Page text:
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Just before the scheduled June 5 close of this legislative session, the Connecticut General Assembly passed the new $43.4 billion biennial budget. The budget does not include some hotly debated items like tolls or a shift in teacher pensions and Governor Ned Lamont is expected to sign soon.
Unlike the last state budget, legislators were not touting bipartisan support this time around. On June 3, the House voted 86-65 and on June 4 the Senate voted 20-16, largely along party lines, to pass the budget. Democrats have had the edge in both houses for many years but managed to strengthen their numbers in the November 2018 midterm election.
The approved budget includes increases in education aid to some municipalities, avoids pushing a portion of teacher pension costs onto cities and towns, averts a looming deficit without increasing income tax rates, and makes no provision for the legalization and taxation of marijuana or the implementation of tolls.
However, the budget does rely on millions in labor savings and shifting billions of pension debt onto future taxpayers, and diverts revenue expected to go toward transportation into the General Fund.
The budget does avoid an income tax hike, but several other smaller taxes are introduced or increased. The budget broadens the sales tax by eliminating exemptions on things like parking, dry cleaning, and safety apparel, adds a new tax on plastic bags and e-cigarettes, and increases the alcoholic beverage tax. Small businesses are also being asked to carry a larger tax burden and the budget cancels some previously approved tax cuts for retired teachers and college graduates with student loan debt before those cuts could go into affect.
For shoreline towns, most of which have already approved their local budgets for the coming fiscal year, this state budget should come as a relief as far as municipal aid goes. When Lamont offered his budget proposal in February, his plan would have resulted in deep cuts to education aid in the region.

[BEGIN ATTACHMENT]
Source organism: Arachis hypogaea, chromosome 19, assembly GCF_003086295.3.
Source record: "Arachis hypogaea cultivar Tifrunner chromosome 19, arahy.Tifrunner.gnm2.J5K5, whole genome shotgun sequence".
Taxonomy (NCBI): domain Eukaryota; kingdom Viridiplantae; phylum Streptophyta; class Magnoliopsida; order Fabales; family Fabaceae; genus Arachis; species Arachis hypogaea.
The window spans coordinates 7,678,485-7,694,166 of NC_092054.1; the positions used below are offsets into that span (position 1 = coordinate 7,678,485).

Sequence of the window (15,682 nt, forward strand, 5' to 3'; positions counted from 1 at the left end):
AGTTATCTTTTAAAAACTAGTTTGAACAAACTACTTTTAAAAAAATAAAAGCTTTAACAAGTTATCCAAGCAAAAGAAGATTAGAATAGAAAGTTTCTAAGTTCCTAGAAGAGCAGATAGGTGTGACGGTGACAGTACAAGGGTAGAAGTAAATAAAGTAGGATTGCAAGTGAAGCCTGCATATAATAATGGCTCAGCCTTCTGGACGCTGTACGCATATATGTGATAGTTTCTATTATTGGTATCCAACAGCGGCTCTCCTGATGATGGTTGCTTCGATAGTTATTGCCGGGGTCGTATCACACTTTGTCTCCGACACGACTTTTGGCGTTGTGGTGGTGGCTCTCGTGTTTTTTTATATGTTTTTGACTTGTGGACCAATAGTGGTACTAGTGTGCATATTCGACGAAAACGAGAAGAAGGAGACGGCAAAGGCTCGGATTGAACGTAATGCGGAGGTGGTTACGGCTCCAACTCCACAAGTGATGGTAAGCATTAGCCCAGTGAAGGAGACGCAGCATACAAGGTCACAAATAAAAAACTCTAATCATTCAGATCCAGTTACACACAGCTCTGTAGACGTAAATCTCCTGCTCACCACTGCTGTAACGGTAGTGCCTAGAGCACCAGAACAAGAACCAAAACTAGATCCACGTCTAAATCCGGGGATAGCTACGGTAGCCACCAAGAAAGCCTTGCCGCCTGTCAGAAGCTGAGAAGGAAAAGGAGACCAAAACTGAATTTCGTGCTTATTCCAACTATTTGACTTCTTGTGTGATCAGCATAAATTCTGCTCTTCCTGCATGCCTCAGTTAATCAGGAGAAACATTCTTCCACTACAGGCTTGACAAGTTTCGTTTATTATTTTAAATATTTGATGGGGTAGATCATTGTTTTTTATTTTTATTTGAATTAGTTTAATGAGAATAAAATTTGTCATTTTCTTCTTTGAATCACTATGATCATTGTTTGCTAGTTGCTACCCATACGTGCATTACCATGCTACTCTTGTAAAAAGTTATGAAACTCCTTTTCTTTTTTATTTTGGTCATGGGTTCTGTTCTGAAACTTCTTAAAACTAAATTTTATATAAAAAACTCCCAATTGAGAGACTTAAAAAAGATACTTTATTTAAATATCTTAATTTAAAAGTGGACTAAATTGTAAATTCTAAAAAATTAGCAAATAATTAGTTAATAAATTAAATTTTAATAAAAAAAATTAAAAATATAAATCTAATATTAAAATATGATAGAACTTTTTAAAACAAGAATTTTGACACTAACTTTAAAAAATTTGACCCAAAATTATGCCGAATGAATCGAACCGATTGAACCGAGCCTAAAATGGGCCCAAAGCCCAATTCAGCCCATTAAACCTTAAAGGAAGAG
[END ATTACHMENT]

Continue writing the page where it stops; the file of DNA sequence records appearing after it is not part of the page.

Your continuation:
The legislature opted to distance itself from Lamont on local aid, particularly on Education Cost Sharing (ECS), the state’s primary education grant. The approved budget includes more than $2 billion for ECS and another $290 million for non-education grants in each year.
The Outcome for Madison
In recent years, Madison has worked to make sure the town budget does not live or die by the total state aid allocation. In the local municipal budget approved in May, the local Board of Finance (BOF) assumed roughly $430,000 in state aid when calculating the mill rate.
That number was a conservative estimate based on the prior year’s allocation, excluding ECS. A few years ago, when faced with a sudden $1 million ECS cut, the Board of Education (BOE), under the direction of then-chair and current BOF Chair Jean Fitzgerald, opted to eliminate all dependence on ECS funding. Any ECS dollars the town has received since have been put toward long-term projects or investments.
The total municipal aid for Madison listed in the state budget for the coming fiscal year is $881,922, a reduction of $10,406 from the prior fiscal year (including ECS, which this year is $407,115). While there had been talk at the state level of significantly reducing the ECS allocation to towns like Madison, State Senator Christine Cohen (D-12) said she was pleased with the final numbers.
“By far and away there are two outcomes we really pushed for in the biennium budget and one was fulfilling funding the bipartisan ECS formula that we had agreed upon in the last budget,” she said.
The total municipal aid allocation to Madison is sweetened by the lack of a mandated local teacher pension contribution, which was discussed earlier in the legislative session. However, State Representative Noreen Kokoruda (R-101) said there is no guarantee this issue won’t come up again soon.
“I am happy that the state didn’t attack municipalities this time, but I am not confident going forward because the state didn’t do anything to fix the main problems, so that is why I am concerned,” she said.
Outside of direct municipal aid, local legislators disagreed on the effect certain taxes approved in the budget would have on the local economy and small businesses.
“I was a little bit disappointed with certain things and obviously you have to take some bad with all of the good that came out of this,” said Cohen. “I was really happy to see an elimination of the business entity tax, which is something I talked about a lot and it is one of those annoying encumbrances that businesses experience. I am also happy that we have several job creation and workforce development programs that are in there.”
However, Kokoruda said the list of taxes imposed on businesses and consumers in this budget will be damaging.
“It was a big tax increase on the middle class and on small businesses—actually that budget was an attack on small businesses,” she said. “I don’t know how anyone could ever campaign on supporting small businesses and then vote for that budget. It just doesn’t make sense to me.”
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